It has been 12 years between the processionings and none of the neighbors in either order were the same from 1719 to 1731.  It is possible John Haden had moved.  It is also possible, if this is the same John Haden who had land prior to 1699, he could be growing elderly - the Lost Virginia Records gives the list of ownership changes from 1679 to 1699 - we don't when in this 20-year time span John Haden had acquired his land in Pamunkey Neck.  It is possible there is a son of the earlier John, given the same name, especially by 1731 and maybe even as early as 1719.  The possibility of a third generation John Haden cannot be completely eliminated but seems less likely. Since no deed records from this time period in Hanover survive, I can only speculate.  Although not all the land owners were present, Nuckles & Gwin did make report and they had processioned John Haden's land.

11 Feb 1735/6  John Haiden again present for processioning in the orders directed to Nuckles & Gwin.  Same neighbors as in 1731.  No orders can be found for the other area.  Nuckles & Gwin recommended the precinct be divided because of its size.

In 1740, there was some problem completing the processioning in a timely fashion and again Nuckles & Gwin recommended division.
First was orderd into one precinct for processioning the lands of Wm Clopton’s Orphans, John Hayden, Thomas Dickerson, Cornelius Dabney, Charles Hudson, Anthony Pate, James Brewer, Mary English, Jonathan Ashworth, William Haynes, Adam Reatherford, David Gwin, Widdow Broadhust, Edmund Massie, Samuel Bumpass, James Nuckolds, Benj. Whealer. James Nuckolds and David Gwin to see the said processioning performd.   Most of these gentlemen have been on the previous processioning lists with John Haden.

James Nuckols & David Gwin were processioners:
"Who made the following return …..received the within Order too late, could not perform it according to Law, therefore humblys prays the precinct may be divided …lands of Martin Baker, Majr Kimbro, James Nuckolds, Samuel Bumpass, Edmund Massie, Thos Massie, John English’s Orphans, John Hayden, William Cloptons Orphans be in one precinct.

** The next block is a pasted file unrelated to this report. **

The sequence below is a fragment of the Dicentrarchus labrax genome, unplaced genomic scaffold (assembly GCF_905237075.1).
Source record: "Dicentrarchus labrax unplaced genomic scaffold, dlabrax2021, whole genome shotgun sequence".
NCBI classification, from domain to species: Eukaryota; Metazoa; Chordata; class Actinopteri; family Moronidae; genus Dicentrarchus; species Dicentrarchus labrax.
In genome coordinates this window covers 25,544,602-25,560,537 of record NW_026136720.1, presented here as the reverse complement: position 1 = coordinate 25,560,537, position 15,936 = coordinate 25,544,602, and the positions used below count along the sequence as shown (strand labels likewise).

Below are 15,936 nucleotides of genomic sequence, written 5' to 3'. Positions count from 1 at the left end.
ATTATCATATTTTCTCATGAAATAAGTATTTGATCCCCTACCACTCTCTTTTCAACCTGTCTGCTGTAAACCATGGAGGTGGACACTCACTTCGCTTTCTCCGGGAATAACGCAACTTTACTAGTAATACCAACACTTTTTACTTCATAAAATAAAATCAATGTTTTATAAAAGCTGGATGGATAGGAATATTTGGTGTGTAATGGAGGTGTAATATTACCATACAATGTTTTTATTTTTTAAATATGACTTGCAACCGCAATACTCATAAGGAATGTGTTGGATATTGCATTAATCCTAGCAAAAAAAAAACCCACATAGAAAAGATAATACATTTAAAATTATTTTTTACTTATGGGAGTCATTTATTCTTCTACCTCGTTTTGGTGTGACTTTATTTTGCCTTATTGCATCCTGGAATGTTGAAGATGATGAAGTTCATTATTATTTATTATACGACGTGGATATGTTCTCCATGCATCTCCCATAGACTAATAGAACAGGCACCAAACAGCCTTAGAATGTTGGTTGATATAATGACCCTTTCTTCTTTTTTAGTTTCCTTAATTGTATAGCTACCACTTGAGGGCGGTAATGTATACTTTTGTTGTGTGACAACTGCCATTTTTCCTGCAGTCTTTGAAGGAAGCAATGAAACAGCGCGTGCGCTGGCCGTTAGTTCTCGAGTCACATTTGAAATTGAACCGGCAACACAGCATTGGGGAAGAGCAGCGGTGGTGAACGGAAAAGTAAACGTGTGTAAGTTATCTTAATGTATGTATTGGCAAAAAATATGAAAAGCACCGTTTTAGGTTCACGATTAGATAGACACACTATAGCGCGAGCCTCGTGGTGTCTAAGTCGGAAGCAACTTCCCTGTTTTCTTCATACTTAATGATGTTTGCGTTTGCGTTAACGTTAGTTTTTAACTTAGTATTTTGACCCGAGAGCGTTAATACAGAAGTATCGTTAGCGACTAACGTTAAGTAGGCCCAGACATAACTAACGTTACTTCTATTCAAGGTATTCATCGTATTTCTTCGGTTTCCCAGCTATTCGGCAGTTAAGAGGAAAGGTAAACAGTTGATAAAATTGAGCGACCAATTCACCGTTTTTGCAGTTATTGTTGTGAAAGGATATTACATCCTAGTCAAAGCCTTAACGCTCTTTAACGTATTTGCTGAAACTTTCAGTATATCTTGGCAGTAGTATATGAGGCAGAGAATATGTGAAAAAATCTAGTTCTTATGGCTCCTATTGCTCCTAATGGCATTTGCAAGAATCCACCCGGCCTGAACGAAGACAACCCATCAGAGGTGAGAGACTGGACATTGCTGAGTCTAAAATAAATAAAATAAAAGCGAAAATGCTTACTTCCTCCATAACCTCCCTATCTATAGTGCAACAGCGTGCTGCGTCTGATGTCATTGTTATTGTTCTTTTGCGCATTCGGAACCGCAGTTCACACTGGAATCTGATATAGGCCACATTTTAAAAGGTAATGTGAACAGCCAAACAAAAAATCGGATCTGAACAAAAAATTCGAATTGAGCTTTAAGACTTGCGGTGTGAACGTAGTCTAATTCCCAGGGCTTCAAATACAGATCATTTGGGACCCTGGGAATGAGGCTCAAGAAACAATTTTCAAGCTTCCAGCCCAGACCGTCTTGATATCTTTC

And that David Gwin, Adam Reatherford, Wm Hanes, Joseph Hix, Jonathan Ashworth, Widdow English, Cornelius Dabney, Robt Walker, Thomas Dickenson, James Brewer, Rowland Blackburn, Jeremiah Frazer, Edwd Pate be in one precinct. Given under our hands this 23rd of Mar 1740. James Nuckolds, David Gwin"

Also in 1740, a John Haden became one of the processioners.  The possibility still exists that we have two John Hadens in the Parish, or that he owned two separate tracts of land. 
Here is his assignment: and some of the neighbors are familiar from the Holland & Gentry precinct of 1731.
Orderd into one precinct for processioning, the Lands of Michael Holland, Wm McGillaray, James McCloughland, Saml Gentry, John Lovewell, Wm Mackain, John Haden, Cornels Tinsley, Richd Anderson, John Ragland, Wm Merideth, Thos. Lacy Junr, Roger William.
Michl Holland, Gent and John Haden to see the Sd processioning perform’d.

The next processioning of 1744 again shows John Hayden in two different precincts.  James Nuckols and David Gwin processioned the "lands of John Hayden" as well as their own - some of those listed since 1736.  Several of the owners failed to show their Lines and their lands were not processioned.

Also in 1744, Michael Holland and John Hayden were again ordered to procession the same lands as in 1740, but there is no record of their return report.  

As a reminder, by 1745, Anthony Haden, formerly of King William County, was a resident of Goochland County.

No processioning notes for 1748 survive. 

The next orders for processiong took place in a Vestry meeting, 30 Sep 1751.  Cornelius Tinsley and Richard Anderson were to procession a neighborhood that matches the one previously assigned to Michael Holland and John Hayden.  However, listed as one of their assignments was "John Hadens Orphans", another was the "lands of Michael Holland, dec'd."  So a lot has happened in the intervening years and there exist no probate records from these years to help.  Also the other precinct that had contained a John Haden and his neighbors [one of which was always Dabney] from the early years, is missing in 1751, so there is no way to tell if there had been actually two Johns.

17 Nov 1755 - the processioning again lists John Hadens Orphans, same neighbors as in 1751.  The other precinct - that included the Dabneys and John Haden earlier is listed, but there is no Haden at all.   Were there two?  Did one move?  Did one of the Johns own two tracts of land, one of which he has sold?  Impossible to know.